Meshech Weare is considered to be the first governor of the State of New Hampshire and was known as the “father of this state”.

Scanned copies of the Meschech Weare collection have been made accessible to the general public through a generous grant from the National Historical Publication and Records Commission (NHPRC). This was a collaborative effort between the New Hampshire State Archives, Keene State College, the Historical Society of Cheshire County, and the work of dozens of volunteers from around the United States. This grant-funded initiative was deemed The New Hampshire Citizen Archivist Initiative.

The original papers are part of the archival holdings of the New Hampshire State Archive in Concord, NH.

Intro to Meshech Weare & The Collection

Meshech Weare is considered to be the first governor of the State of New Hampshire and was known as the “father of the his state”. He was born on June 16, 1713, and graduated from Harvard College in 1735. He began his political career in 1739 as town moderator for Hampton Falls. He was a representative of Hampton Falls in the General Assembly. He was also part of the New Hampshire House of Representatives, serving as both speaker and clerk. He was also one of the New Hampshire’s delegates that attended the Albany Congress in 1754.

In September 1772, Weare served as one of the four judges in the trial of those involved in the Pine Tree Riot, though the participants were found guilty the low fines they received inspired some other rebellious acts against the British government including the Boston Tea Party. Weare was also a leader in drafting the formal constitution that set of New Hampshire to become the first American State on January 5, 1776.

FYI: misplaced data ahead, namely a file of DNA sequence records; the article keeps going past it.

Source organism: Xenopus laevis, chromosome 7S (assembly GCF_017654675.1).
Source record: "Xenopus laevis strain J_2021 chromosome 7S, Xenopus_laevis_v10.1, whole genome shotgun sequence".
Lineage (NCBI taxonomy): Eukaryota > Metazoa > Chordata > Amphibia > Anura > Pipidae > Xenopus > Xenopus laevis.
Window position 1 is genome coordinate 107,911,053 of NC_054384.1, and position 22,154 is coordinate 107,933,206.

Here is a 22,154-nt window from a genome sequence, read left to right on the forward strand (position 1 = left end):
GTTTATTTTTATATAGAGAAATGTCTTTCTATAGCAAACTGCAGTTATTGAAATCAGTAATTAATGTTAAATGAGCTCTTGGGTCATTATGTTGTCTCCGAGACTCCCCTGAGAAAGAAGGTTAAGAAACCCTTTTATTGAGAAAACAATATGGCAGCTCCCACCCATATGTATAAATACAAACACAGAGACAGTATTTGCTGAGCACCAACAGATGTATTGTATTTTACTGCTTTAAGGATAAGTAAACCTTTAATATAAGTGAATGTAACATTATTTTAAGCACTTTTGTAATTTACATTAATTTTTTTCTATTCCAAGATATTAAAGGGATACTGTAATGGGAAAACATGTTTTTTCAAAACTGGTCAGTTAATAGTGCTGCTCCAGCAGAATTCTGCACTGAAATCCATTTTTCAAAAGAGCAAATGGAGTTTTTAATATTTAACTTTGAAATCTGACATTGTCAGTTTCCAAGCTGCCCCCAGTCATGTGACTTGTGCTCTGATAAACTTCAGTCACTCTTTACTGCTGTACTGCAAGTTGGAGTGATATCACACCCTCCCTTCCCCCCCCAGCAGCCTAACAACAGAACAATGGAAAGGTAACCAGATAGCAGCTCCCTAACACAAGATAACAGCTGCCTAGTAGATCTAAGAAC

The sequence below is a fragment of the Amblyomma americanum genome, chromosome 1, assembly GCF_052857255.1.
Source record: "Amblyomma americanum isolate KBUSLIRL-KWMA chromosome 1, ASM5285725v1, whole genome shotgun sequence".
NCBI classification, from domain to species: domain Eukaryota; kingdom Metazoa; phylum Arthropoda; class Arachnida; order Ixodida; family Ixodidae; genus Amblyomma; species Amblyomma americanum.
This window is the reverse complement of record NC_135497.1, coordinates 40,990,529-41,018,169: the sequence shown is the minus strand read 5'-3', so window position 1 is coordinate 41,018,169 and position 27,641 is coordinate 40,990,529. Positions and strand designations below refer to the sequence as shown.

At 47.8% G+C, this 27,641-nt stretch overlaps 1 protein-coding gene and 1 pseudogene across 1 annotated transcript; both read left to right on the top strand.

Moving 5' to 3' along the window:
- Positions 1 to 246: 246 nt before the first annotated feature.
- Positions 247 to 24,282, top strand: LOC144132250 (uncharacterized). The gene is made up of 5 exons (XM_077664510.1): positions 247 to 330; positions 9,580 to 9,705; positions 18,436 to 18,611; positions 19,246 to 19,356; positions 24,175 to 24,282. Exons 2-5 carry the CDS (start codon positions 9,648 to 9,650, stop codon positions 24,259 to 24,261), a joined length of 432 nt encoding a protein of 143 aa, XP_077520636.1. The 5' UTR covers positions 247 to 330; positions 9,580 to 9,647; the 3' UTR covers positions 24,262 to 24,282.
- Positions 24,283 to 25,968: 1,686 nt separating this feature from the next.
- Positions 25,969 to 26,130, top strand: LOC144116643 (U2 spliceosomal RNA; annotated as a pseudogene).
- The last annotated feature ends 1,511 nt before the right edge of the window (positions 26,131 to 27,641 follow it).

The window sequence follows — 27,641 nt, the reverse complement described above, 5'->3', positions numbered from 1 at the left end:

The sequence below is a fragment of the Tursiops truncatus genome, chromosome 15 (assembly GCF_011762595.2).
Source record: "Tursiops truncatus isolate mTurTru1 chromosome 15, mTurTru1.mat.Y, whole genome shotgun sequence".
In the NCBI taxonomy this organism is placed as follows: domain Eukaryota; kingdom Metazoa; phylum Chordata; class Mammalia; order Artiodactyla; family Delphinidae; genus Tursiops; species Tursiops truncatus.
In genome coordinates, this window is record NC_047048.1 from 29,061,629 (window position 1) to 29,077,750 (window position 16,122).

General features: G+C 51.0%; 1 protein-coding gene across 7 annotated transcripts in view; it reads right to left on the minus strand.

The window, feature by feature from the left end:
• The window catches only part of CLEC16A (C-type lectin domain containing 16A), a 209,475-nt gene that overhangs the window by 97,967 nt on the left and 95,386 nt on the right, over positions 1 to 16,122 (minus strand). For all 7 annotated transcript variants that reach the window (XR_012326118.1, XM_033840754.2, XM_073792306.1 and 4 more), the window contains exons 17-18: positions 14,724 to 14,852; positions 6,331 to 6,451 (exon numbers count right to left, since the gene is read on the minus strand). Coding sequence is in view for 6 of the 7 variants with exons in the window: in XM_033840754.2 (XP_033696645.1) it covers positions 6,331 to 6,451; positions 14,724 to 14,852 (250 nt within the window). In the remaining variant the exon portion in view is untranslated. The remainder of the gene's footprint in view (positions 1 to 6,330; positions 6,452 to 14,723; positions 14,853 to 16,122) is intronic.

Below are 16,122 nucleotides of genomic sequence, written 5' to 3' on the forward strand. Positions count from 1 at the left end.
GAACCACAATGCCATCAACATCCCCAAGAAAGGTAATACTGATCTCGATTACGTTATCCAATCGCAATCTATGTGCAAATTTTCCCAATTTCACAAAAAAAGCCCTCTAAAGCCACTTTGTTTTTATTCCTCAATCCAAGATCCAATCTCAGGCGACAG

Under this constitution, New Hampshire had no individual leader or executive but was run by the legislature. Executive power was appointed to the Committee of Safety, which had the power to act as an executive power when the legislature was not in session. Weare was appointed chairman of this Committee from 1776 to 1784 when it was disbanded. He also served in dual roles as the chief justice for the state’s highest court the “Superior Court of Judicature” from 1776 to 1782 and as presiding officer of the Governor’s Council from 1776-1784, then part of the upper house of the legislature. Upon the adoption of the second New Hampshire Constitution in 1784, Weare was elected as the first governor or at the time “president” of New Hampshire. He ran unopposed and was only able to serve one year before resigning due to poor health. He died only months later on January 14, 1786. He was 73 years old.  (written by Mylynda Gill for the New Hampshire State Archives)

Finding Aid to the Collection   (New Hampshire State Archives, Concord, NH)
Rules for Transcribing Weare Documents

The Citizen Archivist Initiative focuses on the transcription of handwritten manuscripts (written in cursive script) and the creation of a word-processed version of that document that will be made available on digital platforms.